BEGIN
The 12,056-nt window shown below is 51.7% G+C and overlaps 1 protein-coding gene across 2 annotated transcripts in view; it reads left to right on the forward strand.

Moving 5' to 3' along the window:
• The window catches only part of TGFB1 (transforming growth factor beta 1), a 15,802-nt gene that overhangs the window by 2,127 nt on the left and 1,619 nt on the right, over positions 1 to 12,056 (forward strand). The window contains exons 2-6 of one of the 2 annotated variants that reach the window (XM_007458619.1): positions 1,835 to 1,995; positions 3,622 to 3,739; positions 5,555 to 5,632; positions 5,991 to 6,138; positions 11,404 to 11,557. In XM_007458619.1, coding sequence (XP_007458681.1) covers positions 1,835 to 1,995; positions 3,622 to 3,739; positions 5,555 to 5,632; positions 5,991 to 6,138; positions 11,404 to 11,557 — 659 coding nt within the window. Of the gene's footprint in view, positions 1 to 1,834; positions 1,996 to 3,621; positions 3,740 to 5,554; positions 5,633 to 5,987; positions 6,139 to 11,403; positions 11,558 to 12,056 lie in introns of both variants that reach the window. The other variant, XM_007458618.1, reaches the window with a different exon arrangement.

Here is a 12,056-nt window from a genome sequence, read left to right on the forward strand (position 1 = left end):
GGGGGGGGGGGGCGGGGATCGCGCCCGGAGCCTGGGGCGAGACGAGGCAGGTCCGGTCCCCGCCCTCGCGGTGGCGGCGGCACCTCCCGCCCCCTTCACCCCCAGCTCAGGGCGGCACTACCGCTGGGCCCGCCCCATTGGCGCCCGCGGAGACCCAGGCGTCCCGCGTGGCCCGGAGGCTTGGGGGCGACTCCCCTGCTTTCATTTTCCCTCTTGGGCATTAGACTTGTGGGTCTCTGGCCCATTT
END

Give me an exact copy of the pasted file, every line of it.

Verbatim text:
The 12,056-nt window shown below is 51.7% G+C and overlaps 1 protein-coding gene across 2 annotated transcripts in view; it reads left to right on the forward strand.

Moving 5' to 3' along the window:
• The window catches only part of TGFB1 (transforming growth factor beta 1), a 15,802-nt gene that overhangs the window by 2,127 nt on the left and 1,619 nt on the right, over positions 1 to 12,056 (forward strand). The window contains exons 2-6 of one of the 2 annotated variants that reach the window (XM_007458619.1): positions 1,835 to 1,995; positions 3,622 to 3,739; positions 5,555 to 5,632; positions 5,991 to 6,138; positions 11,404 to 11,557. In XM_007458619.1, coding sequence (XP_007458681.1) covers positions 1,835 to 1,995; positions 3,622 to 3,739; positions 5,555 to 5,632; positions 5,991 to 6,138; positions 11,404 to 11,557 — 659 coding nt within the window. Of the gene's footprint in view, positions 1 to 1,834; positions 1,996 to 3,621; positions 3,740 to 5,554; positions 5,633 to 5,987; positions 6,139 to 11,403; positions 11,558 to 12,056 lie in introns of both variants that reach the window. The other variant, XM_007458618.1, reaches the window with a different exon arrangement.

Here is a 12,056-nt window from a genome sequence, read left to right on the forward strand (position 1 = left end):
GGGGGGGGGGGGCGGGGATCGCGCCCGGAGCCTGGGGCGAGACGAGGCAGGTCCGGTCCCCGCCCTCGCGGTGGCGGCGGCACCTCCCGCCCCCTTCACCCCCAGCTCAGGGCGGCACTACCGCTGGGCCCGCCCCATTGGCGCCCGCGGAGACCCAGGCGTCCCGCGTGGCCCGGAGGCTTGGGGGCGACTCCCCTGCTTTCATTTTCCCTCTTGGGCATTAGACTTGTGGGTCTCTGGCCCATTT